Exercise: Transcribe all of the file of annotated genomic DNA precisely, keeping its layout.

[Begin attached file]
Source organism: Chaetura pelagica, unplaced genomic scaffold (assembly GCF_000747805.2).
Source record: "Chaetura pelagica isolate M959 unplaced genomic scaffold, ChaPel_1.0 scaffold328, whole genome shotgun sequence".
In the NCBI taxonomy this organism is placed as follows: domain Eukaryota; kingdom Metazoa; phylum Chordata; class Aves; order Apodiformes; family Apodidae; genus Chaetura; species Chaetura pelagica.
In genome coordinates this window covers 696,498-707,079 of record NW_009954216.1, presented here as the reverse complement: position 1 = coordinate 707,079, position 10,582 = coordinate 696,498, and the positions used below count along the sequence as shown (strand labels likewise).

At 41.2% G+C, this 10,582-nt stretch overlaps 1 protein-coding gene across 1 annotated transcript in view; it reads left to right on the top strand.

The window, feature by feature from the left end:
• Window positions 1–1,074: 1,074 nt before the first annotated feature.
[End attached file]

Source organism: Chaetura pelagica, unplaced genomic scaffold (assembly GCF_000747805.2).
Source record: "Chaetura pelagica isolate M959 unplaced genomic scaffold, ChaPel_1.0 scaffold328, whole genome shotgun sequence".
In the NCBI taxonomy this organism is placed as follows: domain Eukaryota; kingdom Metazoa; phylum Chordata; class Aves; order Apodiformes; family Apodidae; genus Chaetura; species Chaetura pelagica.
In genome coordinates this window covers 696,498-707,079 of record NW_009954216.1, presented here as the reverse complement: position 1 = coordinate 707,079, position 10,582 = coordinate 696,498, and the positions used below count along the sequence as shown (strand labels likewise).

At 41.2% G+C, this 10,582-nt stretch overlaps 1 protein-coding gene across 1 annotated transcript in view; it reads left to right on the top strand.

The window, feature by feature from the left end:
• Window positions 1–1,074: 1,074 nt before the first annotated feature.